Throw a private equity professional, a private banker, a self-taught cook and a musician into a room together and what do you get?
The recipe for a really good burger joint, of course.
As with many friendships forged and maintained in Singapore, the one between Wolf Burgers co-founders Serene Chua and Ho Song En began with the discovery of a shared passion for food.
Soon after they first met six years ago, Mr Ho introduced Ms Chua to long-time friend Sarah Lin, who from a young age had taught herself to cook and occasionally invited friends over to her house for meals.
"She'd been cooking for friends since she was 17 and she would throw these supper clubs for friends and family so I brought Serene along twice," Mr Ho recalls.
Ms Chua was duly impressed by Ms Lin's cooking, and they soon began talking about opening their own restaurant.
"Ever since I was a kid I've always wanted to be in the food business. To have a coffee place, an ice cream joint and a casual dining cafe. So when I came across this opportunity to do an all-in-one, and to start a business with this passionate and dynamic team, I thought, why not?" Ms Chua says.
Mr Ho adds: "One thing led to another and one day, I learnt about a shophouse in East Coast Road that was available."
And so the three opened Carvers & Co, a cosy eatery specialising in roast meats. Ms Lin's drummer husband Soh Wen Ming was also involved.
In 2015, the burger sold at Carvers & Co was named among the top three in Singapore.
"We thought to ourselves, what if we made this burger accessible to the general public? And that was when the idea for Wolf was born," Mr Ho says.
GROWING BURGER BUSINESS
Wolf Burgers was launched at Pasar Bella Suntec City in January 2016 and has already grown to include two more outlets, one at Changi City Point that is already in operation and another at the upcoming Marina One integrated development, which will open in the fourth quarter of this year.
And the burger joint is set to grow further, with the founders planning to open two or three more outlets in Singapore over the next few years and expanding overseas as soon as they can find the right partners.
The secret sauce in their journey is the lupine pack mentality that is reflected in the company's name and logo, they say.
"Everything is a team effort. We each have different ideas and skill sets and we work hard to create the right ecosystem for innovation to take place," says Ms Chua.
At the beginning, Mr Ho says, their different personalities and backgrounds led to some diverging thoughts about how to run the business.
Ms Lin and Mr Soh would come up with creative ideas for the restaurant while Mr Ho and Ms Chua, with their experience in finance and investments, would guide the team towards keeping things pragmatic.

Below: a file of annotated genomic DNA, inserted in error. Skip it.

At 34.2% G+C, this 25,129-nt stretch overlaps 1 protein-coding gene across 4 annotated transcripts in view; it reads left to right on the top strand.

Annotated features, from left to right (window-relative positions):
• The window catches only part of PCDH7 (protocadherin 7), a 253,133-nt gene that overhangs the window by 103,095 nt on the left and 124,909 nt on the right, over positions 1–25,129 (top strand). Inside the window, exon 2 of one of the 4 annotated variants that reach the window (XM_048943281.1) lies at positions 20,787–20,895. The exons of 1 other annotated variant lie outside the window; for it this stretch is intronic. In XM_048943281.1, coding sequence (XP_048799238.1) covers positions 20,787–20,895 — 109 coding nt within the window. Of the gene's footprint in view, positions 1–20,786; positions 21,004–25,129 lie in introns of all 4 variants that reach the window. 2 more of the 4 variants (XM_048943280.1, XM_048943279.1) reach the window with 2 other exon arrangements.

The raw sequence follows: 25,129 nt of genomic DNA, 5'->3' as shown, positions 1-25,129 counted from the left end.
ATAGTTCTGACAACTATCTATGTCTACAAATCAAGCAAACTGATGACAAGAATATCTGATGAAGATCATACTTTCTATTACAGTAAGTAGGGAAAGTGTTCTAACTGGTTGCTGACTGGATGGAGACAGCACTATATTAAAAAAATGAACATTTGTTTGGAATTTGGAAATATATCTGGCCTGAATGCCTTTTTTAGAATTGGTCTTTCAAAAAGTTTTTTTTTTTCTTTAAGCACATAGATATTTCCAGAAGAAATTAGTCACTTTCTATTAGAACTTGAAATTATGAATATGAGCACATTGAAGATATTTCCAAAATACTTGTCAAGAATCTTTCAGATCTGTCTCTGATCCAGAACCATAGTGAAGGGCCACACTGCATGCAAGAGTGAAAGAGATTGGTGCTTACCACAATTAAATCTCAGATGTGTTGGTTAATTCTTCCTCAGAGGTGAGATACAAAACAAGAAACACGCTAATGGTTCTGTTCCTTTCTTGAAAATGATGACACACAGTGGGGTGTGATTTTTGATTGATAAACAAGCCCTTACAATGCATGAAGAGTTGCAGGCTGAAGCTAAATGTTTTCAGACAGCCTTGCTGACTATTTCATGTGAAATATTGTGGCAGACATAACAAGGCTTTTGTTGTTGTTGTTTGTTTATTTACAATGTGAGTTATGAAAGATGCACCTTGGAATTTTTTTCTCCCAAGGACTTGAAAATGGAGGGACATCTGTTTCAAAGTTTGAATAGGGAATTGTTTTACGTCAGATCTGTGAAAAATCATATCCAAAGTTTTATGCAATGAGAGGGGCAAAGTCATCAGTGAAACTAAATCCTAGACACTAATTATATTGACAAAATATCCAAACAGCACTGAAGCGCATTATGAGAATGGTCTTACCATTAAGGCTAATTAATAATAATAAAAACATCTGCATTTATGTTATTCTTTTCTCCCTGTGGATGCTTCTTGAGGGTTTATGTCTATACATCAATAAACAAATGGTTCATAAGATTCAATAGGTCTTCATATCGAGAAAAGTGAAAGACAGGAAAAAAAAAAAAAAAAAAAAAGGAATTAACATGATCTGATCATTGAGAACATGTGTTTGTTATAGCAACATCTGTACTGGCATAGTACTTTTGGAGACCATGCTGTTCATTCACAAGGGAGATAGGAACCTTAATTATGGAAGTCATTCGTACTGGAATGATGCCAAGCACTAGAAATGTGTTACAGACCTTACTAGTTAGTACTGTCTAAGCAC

"But it's always a partnership," Mr Ho says.
"As a small organisation, it's very important for everyone to understand where all stakeholders are coming from, and that includes customers, employees and shareholders - in that order."
This means, for example, that the founders occasionally stand sentry next to the cashier just to listen in on customer orders and requests and learn about what people want.
The founders also have weekly chats with their staff, who have provided valuable feedback that has affected the way things are run at the company.
For example, feedback from staff that a lot of carb-conscious customers were asking for burgers without the buns led to Wolf introducing wraps and salad bowls to their menu.
In fact, in keeping with rapidly changing food trends in Singapore, Wolf's menu has been updated several times since its inception and now includes desserts such as waffles and ice cream. It will soon include breakfast items such as croissant sandwiches and breakfast burgers too.
Another comment from an employee that the box in which they served fries was too cumbersome to handle efficiently, especially during peak hours, led the team to make the switch to lidless boxes.
Mr Ho jokes that the attention he has to pay to such details is a far cry from the kind of high-level strategic decisions he used to make as a private equity investor.
"I met with my former boss recently and he reminded me that not too long ago, I was recommending that the PE firm make a huge investment, worth millions of dollars, but now I was talking to him about the difference in quality between burger wrappers that cost one cent each and 1.5 cents each."
Perhaps what is even more remarkable is what the founders do when they are not focusing on Wolf's operations.
Mr Ho, who has taken a sabbatical from private equity, also runs a separate food and beverage venture in Myanmar, a Killiney franchise with a modern twist.
Ms Chua still maintains her day job as a full-time private banker at LGT and finds time to travel to exotic locations around the world.
Last year, she went to Kazakhstan and wrote about her trip for Icon magazine. Earlier this month, she trekked Tiger's Nest in Bhutan - four months after giving birth to her third child.
"My life is about the three Bs - banking, burgers and babies," she quips.
Life is likely going to get more hectic from here on as the friends are planning bigger things for Wolf Burgers.
"Going regional in this day and age is a must," Mr Ho says.
"Malaysia and Indonesia are culturally very similar to Singapore and we have many links there so these two markets would naturally be the first place we would look at when we are ready to venture out."
But the company is still on the lookout for the right partners to make this happen, he adds.
"We need to strike a partnership with people we are comfortable with, who have the same long-term vision as us.
"We started off as a burger joint but we are evolving."